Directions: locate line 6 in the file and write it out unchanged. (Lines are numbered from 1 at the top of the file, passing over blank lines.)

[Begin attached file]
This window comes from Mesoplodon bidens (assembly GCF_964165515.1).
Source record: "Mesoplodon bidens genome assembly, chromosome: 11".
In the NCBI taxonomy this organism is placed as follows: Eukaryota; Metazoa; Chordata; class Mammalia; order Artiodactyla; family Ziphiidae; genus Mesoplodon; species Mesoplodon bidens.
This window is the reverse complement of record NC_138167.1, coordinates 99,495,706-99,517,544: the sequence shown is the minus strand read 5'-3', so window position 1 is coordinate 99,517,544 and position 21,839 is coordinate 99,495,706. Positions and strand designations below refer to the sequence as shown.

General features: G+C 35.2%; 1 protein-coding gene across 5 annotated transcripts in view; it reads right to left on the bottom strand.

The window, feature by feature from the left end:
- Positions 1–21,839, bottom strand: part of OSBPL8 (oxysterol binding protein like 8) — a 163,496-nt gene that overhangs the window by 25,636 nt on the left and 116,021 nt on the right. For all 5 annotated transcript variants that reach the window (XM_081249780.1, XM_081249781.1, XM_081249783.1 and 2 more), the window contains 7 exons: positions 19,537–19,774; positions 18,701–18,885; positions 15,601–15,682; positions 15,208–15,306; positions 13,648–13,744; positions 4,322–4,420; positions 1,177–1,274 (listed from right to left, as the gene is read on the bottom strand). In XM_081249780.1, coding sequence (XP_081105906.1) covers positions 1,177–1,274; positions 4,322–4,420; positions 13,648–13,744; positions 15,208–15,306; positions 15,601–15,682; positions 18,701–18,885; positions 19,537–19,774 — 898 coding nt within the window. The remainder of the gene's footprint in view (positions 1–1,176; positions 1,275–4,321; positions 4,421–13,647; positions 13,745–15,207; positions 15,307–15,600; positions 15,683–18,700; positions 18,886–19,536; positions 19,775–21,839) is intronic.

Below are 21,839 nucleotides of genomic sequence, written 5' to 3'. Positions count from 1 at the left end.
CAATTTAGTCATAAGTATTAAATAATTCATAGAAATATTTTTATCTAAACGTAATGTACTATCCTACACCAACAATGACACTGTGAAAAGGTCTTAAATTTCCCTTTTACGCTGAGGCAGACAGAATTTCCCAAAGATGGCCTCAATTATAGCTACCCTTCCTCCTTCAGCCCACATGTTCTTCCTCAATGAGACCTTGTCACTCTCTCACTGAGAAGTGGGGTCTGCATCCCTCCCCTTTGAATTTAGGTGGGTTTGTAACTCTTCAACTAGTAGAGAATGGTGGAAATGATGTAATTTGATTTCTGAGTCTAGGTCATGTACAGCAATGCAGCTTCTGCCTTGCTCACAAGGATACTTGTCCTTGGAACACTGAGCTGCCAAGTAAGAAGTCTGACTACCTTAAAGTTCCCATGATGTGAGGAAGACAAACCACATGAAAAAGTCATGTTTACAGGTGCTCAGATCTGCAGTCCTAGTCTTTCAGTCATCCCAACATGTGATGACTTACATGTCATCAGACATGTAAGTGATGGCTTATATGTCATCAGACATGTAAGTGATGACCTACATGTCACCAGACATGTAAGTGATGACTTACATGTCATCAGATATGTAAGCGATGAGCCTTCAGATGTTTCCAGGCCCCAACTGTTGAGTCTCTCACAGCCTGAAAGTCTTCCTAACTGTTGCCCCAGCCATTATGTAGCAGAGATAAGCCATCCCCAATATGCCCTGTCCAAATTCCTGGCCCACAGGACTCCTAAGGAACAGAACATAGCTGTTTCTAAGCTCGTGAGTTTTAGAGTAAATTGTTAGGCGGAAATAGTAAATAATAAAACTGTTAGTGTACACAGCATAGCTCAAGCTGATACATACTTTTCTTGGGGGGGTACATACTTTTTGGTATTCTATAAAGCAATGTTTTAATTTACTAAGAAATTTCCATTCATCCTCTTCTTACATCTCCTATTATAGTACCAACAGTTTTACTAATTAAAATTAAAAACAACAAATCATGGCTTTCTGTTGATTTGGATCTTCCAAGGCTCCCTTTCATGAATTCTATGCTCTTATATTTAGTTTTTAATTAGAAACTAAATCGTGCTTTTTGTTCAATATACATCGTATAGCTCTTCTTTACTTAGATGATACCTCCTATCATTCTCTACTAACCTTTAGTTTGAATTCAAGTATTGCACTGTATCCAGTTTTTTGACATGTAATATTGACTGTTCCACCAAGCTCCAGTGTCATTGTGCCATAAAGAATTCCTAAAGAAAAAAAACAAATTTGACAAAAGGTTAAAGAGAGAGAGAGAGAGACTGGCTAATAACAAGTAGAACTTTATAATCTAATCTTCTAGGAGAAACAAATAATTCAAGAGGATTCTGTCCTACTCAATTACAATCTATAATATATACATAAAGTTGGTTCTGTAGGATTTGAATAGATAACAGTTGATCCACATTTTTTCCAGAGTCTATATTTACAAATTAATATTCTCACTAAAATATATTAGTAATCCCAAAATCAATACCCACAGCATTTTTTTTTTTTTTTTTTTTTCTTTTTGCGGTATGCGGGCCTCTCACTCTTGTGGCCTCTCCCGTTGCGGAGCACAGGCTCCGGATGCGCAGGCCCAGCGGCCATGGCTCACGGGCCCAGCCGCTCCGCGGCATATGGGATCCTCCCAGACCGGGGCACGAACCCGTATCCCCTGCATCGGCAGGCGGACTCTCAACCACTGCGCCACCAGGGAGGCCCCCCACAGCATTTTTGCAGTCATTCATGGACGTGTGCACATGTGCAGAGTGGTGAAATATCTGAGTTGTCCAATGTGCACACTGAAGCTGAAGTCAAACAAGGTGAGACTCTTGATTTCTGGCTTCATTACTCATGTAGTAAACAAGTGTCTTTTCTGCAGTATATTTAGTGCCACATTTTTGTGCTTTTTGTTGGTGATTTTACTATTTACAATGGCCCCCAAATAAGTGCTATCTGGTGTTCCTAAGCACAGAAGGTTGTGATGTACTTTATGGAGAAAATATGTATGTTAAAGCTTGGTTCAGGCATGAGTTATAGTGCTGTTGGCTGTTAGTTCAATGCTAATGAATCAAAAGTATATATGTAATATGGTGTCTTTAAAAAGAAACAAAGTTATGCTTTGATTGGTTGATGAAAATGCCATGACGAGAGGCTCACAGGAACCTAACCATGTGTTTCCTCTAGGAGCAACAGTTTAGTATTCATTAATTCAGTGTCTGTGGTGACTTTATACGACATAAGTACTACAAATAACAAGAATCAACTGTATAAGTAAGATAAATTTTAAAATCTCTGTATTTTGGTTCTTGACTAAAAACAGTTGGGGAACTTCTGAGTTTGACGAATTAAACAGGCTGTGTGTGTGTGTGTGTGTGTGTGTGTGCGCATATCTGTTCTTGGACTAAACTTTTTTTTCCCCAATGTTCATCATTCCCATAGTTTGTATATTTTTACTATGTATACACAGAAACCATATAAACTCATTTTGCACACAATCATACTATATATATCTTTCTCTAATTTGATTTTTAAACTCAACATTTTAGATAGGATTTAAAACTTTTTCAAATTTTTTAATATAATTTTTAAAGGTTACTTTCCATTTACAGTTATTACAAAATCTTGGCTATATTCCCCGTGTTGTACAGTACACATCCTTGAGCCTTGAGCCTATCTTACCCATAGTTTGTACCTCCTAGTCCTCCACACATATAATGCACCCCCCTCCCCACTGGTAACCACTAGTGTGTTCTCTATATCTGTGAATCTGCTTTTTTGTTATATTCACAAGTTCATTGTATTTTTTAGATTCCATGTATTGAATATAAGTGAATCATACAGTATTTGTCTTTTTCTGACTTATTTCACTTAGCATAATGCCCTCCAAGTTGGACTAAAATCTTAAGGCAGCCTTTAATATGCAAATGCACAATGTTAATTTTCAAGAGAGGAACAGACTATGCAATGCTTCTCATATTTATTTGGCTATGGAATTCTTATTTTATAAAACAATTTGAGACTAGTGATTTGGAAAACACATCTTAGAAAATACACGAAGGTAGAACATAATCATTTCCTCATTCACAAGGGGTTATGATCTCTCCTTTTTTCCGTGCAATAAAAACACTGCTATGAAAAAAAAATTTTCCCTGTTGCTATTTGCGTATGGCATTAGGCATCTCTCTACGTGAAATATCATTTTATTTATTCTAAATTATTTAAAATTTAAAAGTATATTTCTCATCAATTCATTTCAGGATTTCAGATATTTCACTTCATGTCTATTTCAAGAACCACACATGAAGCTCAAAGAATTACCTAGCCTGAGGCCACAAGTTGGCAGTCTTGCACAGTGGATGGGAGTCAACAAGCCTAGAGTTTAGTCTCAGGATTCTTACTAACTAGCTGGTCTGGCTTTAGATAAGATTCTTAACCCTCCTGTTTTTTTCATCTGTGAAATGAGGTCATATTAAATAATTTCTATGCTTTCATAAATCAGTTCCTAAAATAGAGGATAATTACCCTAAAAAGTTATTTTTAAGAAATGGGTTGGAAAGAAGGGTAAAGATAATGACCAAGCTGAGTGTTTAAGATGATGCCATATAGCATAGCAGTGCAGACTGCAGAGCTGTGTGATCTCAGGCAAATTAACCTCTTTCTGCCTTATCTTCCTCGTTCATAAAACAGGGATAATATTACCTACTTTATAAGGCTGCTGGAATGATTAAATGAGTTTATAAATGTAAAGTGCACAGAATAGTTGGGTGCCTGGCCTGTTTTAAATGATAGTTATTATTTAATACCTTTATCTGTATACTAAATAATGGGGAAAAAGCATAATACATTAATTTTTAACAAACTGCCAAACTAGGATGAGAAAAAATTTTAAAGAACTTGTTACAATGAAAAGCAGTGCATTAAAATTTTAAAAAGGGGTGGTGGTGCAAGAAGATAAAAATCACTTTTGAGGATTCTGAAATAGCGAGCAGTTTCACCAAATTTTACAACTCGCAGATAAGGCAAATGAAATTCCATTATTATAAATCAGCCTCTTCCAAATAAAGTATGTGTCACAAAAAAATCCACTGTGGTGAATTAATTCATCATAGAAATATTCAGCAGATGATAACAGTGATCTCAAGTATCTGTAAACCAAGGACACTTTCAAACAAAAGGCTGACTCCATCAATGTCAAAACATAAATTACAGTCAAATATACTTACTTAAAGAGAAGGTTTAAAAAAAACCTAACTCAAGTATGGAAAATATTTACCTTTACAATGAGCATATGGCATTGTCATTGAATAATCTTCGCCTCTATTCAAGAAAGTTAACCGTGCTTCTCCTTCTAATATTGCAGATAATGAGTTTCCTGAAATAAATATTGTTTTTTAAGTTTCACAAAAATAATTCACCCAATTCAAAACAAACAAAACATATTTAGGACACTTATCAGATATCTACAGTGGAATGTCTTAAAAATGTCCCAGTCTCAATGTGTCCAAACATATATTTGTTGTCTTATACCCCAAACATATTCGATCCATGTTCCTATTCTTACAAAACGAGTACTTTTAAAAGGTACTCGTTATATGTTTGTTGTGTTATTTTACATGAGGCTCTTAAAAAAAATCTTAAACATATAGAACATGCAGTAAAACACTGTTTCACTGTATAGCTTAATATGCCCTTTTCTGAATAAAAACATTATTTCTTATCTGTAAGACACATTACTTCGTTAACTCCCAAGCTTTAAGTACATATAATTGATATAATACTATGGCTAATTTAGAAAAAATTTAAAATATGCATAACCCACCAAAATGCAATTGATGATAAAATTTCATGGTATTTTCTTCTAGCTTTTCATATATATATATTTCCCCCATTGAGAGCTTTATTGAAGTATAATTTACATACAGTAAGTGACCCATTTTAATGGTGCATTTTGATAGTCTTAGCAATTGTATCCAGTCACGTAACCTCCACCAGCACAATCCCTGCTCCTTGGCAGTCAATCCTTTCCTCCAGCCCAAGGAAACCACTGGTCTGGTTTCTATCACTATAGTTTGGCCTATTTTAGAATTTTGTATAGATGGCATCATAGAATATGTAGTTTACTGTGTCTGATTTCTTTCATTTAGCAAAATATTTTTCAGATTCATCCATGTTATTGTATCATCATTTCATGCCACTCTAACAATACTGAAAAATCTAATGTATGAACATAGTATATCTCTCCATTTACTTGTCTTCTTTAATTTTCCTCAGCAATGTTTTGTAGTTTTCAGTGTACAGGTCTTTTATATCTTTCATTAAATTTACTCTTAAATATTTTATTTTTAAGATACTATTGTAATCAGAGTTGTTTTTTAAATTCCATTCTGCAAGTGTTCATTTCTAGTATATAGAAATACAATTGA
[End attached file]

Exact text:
The window, feature by feature from the left end: